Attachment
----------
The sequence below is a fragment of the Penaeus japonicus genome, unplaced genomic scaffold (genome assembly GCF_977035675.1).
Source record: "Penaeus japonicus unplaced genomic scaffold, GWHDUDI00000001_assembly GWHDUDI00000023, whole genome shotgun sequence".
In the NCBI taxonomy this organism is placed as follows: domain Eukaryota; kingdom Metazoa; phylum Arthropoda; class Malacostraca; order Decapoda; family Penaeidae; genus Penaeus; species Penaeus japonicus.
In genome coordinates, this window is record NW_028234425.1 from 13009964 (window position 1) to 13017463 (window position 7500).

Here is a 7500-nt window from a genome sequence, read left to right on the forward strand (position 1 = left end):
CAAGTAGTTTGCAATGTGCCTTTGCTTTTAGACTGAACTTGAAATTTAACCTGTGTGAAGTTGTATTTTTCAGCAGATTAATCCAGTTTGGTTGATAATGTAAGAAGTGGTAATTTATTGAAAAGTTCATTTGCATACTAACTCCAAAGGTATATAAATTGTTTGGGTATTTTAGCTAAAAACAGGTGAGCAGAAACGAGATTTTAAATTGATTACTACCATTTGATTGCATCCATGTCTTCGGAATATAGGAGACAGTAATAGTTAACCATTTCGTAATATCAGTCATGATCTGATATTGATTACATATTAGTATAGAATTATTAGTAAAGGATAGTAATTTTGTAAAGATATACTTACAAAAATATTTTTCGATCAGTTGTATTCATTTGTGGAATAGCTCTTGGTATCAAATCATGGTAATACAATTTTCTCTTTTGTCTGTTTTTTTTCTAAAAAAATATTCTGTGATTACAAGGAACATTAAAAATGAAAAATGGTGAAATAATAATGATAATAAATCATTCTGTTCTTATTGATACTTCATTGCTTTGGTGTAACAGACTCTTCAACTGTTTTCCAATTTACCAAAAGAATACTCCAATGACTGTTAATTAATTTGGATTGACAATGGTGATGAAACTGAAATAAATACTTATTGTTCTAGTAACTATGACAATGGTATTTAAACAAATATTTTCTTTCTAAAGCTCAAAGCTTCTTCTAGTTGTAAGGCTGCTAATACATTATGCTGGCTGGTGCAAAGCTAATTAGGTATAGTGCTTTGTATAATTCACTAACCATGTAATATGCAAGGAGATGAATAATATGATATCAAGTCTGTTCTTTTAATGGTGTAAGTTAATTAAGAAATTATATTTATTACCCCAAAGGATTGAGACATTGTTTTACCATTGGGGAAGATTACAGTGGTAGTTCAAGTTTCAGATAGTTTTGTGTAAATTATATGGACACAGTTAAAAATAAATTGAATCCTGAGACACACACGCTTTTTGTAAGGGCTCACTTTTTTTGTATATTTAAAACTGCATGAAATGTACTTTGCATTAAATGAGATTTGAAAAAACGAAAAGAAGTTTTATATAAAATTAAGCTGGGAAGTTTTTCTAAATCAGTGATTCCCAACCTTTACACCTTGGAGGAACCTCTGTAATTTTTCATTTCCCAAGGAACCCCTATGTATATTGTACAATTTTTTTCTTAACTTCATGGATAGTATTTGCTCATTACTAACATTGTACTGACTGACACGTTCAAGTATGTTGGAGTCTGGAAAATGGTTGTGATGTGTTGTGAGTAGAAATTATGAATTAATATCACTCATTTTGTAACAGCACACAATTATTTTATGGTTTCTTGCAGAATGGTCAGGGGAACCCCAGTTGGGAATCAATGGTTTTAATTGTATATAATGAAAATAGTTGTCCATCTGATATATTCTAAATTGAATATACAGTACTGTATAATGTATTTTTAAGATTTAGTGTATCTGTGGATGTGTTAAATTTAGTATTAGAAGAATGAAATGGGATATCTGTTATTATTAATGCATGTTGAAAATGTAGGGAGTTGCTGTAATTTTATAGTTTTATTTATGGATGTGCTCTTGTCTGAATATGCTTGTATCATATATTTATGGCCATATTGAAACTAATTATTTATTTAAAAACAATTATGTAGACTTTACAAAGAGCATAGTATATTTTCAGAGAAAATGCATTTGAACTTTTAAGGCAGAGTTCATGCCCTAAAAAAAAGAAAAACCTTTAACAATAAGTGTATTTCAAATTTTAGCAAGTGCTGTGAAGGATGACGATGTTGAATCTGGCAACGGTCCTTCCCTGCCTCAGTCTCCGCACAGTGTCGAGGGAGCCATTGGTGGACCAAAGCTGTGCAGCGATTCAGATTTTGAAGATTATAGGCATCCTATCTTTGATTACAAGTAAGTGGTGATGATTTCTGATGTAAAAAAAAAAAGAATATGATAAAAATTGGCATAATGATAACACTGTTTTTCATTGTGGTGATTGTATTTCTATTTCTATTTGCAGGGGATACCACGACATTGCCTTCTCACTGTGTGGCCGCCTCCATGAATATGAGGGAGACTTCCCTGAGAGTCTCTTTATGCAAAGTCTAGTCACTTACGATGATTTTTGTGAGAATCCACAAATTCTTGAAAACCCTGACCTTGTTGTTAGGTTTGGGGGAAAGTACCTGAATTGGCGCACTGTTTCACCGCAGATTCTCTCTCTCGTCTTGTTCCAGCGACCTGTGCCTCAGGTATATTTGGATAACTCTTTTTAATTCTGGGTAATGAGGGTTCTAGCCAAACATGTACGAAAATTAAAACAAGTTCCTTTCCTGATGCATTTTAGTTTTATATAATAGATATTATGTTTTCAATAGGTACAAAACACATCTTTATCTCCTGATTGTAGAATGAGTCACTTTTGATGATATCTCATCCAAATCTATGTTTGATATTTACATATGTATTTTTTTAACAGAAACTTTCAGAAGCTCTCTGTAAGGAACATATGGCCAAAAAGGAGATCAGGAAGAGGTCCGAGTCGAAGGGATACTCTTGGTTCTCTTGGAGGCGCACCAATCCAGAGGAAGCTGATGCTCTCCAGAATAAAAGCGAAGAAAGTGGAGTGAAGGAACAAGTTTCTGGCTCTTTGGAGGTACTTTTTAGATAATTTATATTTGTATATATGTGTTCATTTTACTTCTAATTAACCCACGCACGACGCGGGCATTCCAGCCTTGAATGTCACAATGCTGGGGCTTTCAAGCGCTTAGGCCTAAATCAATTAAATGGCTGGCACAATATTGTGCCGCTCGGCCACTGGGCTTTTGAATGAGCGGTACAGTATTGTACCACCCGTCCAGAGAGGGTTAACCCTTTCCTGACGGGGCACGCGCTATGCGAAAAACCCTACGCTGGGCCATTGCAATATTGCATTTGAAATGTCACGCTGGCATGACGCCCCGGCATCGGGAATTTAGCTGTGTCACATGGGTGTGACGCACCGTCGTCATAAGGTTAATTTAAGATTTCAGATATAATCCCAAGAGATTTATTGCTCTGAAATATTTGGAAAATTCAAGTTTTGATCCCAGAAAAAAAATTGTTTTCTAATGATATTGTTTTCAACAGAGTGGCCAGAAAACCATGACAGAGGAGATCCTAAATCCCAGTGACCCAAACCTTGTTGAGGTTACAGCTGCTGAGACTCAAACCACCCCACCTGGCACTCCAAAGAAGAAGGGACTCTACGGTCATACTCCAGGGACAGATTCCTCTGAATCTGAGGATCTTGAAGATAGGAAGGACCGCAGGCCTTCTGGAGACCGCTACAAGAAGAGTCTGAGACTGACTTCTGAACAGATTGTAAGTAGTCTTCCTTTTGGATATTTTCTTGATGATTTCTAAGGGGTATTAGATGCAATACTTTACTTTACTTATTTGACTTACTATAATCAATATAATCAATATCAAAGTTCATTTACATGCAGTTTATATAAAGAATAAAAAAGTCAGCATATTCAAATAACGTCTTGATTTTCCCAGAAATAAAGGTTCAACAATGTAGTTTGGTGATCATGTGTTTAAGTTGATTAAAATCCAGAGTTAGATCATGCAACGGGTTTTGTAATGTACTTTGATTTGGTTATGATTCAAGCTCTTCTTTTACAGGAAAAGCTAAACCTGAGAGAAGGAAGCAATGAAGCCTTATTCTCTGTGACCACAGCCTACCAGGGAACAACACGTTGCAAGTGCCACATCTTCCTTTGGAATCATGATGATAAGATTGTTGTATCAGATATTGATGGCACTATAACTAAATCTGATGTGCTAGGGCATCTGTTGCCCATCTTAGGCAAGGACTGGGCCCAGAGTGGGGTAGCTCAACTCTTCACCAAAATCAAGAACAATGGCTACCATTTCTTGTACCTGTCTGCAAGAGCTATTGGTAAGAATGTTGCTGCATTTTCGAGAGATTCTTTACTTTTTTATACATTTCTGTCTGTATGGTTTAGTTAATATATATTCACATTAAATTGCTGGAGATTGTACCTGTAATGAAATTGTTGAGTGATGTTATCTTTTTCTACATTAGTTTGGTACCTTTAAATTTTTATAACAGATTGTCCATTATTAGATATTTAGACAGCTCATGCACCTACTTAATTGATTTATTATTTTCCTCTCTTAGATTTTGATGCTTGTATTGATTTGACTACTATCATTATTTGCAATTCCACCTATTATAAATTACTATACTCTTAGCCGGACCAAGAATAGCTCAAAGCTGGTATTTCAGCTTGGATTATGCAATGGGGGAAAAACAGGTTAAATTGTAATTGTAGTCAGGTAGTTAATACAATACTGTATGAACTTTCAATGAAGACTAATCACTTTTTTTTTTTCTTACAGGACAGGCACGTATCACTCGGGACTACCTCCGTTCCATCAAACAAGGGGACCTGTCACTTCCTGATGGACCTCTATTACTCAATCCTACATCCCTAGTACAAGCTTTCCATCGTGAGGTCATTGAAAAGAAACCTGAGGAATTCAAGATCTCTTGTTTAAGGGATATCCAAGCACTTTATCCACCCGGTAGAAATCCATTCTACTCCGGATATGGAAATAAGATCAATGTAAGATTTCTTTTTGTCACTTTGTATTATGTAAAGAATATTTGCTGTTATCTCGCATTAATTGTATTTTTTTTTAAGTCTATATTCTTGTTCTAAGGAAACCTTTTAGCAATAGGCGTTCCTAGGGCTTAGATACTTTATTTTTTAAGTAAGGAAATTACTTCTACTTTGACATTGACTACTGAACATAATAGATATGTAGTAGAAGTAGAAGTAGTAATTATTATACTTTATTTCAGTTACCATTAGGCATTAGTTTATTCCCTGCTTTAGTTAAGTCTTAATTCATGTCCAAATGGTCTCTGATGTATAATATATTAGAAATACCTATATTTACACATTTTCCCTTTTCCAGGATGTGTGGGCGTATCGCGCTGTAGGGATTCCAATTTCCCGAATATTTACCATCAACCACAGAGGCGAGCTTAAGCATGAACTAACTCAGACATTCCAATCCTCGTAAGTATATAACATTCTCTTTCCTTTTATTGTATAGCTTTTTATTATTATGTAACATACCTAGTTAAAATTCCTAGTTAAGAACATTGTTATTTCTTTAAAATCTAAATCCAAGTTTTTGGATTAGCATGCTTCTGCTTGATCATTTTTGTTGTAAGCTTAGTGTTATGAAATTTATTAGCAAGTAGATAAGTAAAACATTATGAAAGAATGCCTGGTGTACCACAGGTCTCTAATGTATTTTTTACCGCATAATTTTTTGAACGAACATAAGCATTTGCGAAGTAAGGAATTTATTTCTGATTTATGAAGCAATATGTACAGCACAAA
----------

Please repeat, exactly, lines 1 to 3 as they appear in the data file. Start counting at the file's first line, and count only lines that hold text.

The sequence below is a fragment of the Penaeus japonicus genome, unplaced genomic scaffold (genome assembly GCF_977035675.1).
Source record: "Penaeus japonicus unplaced genomic scaffold, GWHDUDI00000001_assembly GWHDUDI00000023, whole genome shotgun sequence".
In the NCBI taxonomy this organism is placed as follows: domain Eukaryota; kingdom Metazoa; phylum Arthropoda; class Malacostraca; order Decapoda; family Penaeidae; genus Penaeus; species Penaeus japonicus.